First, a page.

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Original Medicare is the government run health plan for seniors and disabled people that uses private doctors, hospitals and other health care providers.

By comparison, Medicare Advantage (MA) plans, Prescription Drug plans (PDP) and Medicare Supplemental plans (Medigap) are all run by private insurance companies but are subsidized and regulated by Medicare.

These plans include a variety of large for-profits (eg. UnitedHealthcare, Humana, Aetna), national non-profit organizations such as Blue Cross and many regional non-profit insurers.

In addition, some individuals are eligible to receive their health insurance, as a retiree or spouse, through their current or former employer and others receive their health care and medications through the Veterans Administration.

Eight Costly Medicare Mistakes to Avoid

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  1. Your plan doesn’t include your preferred doctors, hospitals, pharmacy and other service providers.

If you don’t confirm with your preferred providers that they have a network contract with the insurer you are considering, you could be facing a huge bill. For example, in some Aetna and United Health Care plans, you could be responsible for paying up to 40% of the cost of expensive services from out-of-network providers.

  1. Your plan’s coverage is too limited and costly for your needs.

Some plans that are sold, such as the Aetna Elite PPO ($0 premium plan), require that you pay the first $1,000 for many medical services and then pay up to 20% for future medical services. In addition, they require a $200 deductible for Tier 3-5 drugs.

While this plan is advertised as a zero premium, if you use a moderate amount of services and drugs, you could be paying up to the equivalent in $1,200/yr. in deductibles before your plan pays anything.

You should not focus solely on the advertised premium cost but rather your anticipated medical, drug and out-of-network needs and your projected total out-of-pocket expenses including premiums, deductibles, co-pays, out-of-network charges and drug costs.

Some regional plans such as Excellus Blue Cross and MVP limit your out-of-network coverage to $3,000 or less and you have to pay 30% of the cost of these services. If you have a serious medical condition that may need intensive treatment, and/or you travel for extended periods and would like the freedom to select specialty medical providers out of your plan’s network for your diagnosis and treatment, you’ll need adequate coverage at an affordable cost.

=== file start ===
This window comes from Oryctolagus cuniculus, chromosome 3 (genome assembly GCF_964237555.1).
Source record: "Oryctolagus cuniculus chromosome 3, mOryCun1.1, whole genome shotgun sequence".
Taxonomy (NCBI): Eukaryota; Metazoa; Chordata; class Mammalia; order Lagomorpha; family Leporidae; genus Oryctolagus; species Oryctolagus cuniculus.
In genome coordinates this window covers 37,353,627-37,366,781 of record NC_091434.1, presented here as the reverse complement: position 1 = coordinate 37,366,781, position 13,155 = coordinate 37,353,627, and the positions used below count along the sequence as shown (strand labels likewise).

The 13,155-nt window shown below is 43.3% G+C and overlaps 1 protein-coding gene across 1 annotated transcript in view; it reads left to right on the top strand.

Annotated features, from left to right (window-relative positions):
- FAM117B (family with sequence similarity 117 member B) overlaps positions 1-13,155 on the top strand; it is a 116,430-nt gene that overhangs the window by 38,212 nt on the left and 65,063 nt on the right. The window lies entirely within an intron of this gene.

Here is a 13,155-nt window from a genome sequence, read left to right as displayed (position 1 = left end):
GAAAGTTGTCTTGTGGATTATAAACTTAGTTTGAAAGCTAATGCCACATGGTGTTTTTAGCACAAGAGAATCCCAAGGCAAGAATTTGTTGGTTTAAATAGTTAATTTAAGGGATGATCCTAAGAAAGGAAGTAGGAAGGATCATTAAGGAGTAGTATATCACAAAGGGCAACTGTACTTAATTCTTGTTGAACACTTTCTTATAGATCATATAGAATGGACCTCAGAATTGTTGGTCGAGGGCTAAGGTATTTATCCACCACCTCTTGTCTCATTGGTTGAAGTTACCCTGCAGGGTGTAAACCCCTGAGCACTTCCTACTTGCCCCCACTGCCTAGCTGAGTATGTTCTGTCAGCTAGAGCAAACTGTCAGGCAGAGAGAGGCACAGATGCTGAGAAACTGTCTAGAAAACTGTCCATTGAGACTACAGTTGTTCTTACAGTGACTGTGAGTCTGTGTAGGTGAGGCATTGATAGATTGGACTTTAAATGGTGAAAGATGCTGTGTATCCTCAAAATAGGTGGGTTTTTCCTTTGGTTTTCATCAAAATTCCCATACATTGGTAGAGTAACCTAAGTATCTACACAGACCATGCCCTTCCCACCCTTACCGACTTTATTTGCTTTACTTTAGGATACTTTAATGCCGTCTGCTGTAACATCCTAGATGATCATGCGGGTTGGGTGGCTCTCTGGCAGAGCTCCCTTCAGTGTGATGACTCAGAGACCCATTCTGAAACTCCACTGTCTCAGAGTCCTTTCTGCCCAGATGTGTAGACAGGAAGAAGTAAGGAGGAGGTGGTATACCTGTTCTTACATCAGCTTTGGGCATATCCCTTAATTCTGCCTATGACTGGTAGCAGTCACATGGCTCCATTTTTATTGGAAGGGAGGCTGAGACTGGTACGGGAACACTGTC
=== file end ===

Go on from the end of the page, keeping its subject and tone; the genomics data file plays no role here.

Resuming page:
1. Medical services that you need are very costly and uncertain.

Most insurers have shifted significant risks and financial responsibility from their company to their subscribers. It is common that plans now expect that subscribers will pay 20% of the cost of many expensive medical services such as Diagnostic Radiology (eg. MRI, CAT, PET scans); Outpatient Surgery; Radiation Therapy; Chemotherapy and other infusions; Dialysis; Medical Equipment and Prosthetics. These treatments could cost you thousands of dollars in annual out-of-pocket expenses.

If this is a concern, you should consider a Medigap plan that will eliminate the uncertainties of high out-of-pocket expenses and give you the broadest nationwide provider options for one monthly premium. With a Medigap plan, you will also need a separate prescription drug plan, but you can generally find both plans for a total cost of under $250 a month in upstate New York. The availability of Medigap plans and their premiums vary significantly by insurer, state and county. Here’s a link to locate plans in your community: Medigap .

  1. Prescription drugs that you need are not covered in your plan, or are too costly.

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Each plan creates their own formulary of drugs that they will cover, restrict, exclude and charge their subscribers. Insurers have been successful in moving subscribers away from brand name drugs to use their “preferred” generics and brand-name drugs by restricting access and offering lower co-pays for their “preferred” medications.

Each insurer separates their covered medications into 5-6 groups or tiers and each tier has the same subscriber dollar or percentage monthly charge.

However, there are significant differences among plans including which drugs they cover, if they charge deductibles and the cost they charge the subscriber. Your drug expenses will also vary, based on if you use a network “preferred”, standard or mail order pharmacy and if your pharmacy is subject to out-of-network charges. This is especially true of high-cost brand name and specialty drugs.

Another trend is that more plans are adding drug deductibles of up to $400 a year. This means that your insurer is not paying anything for your medications until you have paid the first $400.

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Medicare.gov has a very good Plan Finder feature that lets you enter your meds, preferred pharmacies and compare the plan’s total annual cost; what meds the plans cover, restricts and excludes; if there are deductibles, co-pays and restrictions; if there are generic equivalents; the cost of mail-order drugs and other network pharmacy options.